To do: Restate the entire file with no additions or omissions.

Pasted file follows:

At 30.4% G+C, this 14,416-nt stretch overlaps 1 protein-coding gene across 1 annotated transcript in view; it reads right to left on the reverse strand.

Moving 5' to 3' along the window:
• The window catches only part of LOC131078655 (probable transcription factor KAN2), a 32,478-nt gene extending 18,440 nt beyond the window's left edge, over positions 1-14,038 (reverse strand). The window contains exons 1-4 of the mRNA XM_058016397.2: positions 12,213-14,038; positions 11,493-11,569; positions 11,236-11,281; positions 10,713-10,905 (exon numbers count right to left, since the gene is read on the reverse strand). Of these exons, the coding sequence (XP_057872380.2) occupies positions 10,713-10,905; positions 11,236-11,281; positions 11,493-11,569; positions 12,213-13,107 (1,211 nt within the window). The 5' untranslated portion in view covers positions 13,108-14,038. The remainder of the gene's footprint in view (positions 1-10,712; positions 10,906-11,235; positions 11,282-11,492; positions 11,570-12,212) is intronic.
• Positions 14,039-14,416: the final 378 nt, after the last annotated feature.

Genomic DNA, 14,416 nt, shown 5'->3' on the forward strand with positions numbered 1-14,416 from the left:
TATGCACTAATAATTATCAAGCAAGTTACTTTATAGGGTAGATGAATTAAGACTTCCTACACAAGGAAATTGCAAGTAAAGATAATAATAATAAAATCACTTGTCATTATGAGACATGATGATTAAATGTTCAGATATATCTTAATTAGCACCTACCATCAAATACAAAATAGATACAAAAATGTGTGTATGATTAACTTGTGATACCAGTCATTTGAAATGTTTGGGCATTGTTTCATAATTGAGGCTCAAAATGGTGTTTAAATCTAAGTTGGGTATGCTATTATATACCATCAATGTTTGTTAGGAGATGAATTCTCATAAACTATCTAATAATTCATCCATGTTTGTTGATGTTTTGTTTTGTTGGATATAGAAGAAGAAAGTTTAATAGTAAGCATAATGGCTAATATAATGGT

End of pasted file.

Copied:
At 30.4% G+C, this 14,416-nt stretch overlaps 1 protein-coding gene across 1 annotated transcript in view; it reads right to left on the reverse strand.

Moving 5' to 3' along the window:
• The window catches only part of LOC131078655 (probable transcription factor KAN2), a 32,478-nt gene extending 18,440 nt beyond the window's left edge, over positions 1-14,038 (reverse strand). The window contains exons 1-4 of the mRNA XM_058016397.2: positions 12,213-14,038; positions 11,493-11,569; positions 11,236-11,281; positions 10,713-10,905 (exon numbers count right to left, since the gene is read on the reverse strand). Of these exons, the coding sequence (XP_057872380.2) occupies positions 10,713-10,905; positions 11,236-11,281; positions 11,493-11,569; positions 12,213-13,107 (1,211 nt within the window). The 5' untranslated portion in view covers positions 13,108-14,038. The remainder of the gene's footprint in view (positions 1-10,712; positions 10,906-11,235; positions 11,282-11,492; positions 11,570-12,212) is intronic.
• Positions 14,039-14,416: the final 378 nt, after the last annotated feature.

Genomic DNA, 14,416 nt, shown 5'->3' on the forward strand with positions numbered 1-14,416 from the left:
TATGCACTAATAATTATCAAGCAAGTTACTTTATAGGGTAGATGAATTAAGACTTCCTACACAAGGAAATTGCAAGTAAAGATAATAATAATAAAATCACTTGTCATTATGAGACATGATGATTAAATGTTCAGATATATCTTAATTAGCACCTACCATCAAATACAAAATAGATACAAAAATGTGTGTATGATTAACTTGTGATACCAGTCATTTGAAATGTTTGGGCATTGTTTCATAATTGAGGCTCAAAATGGTGTTTAAATCTAAGTTGGGTATGCTATTATATACCATCAATGTTTGTTAGGAGATGAATTCTCATAAACTATCTAATAATTCATCCATGTTTGTTGATGTTTTGTTTTGTTGGATATAGAAGAAGAAAGTTTAATAGTAAGCATAATGGCTAATATAATGGT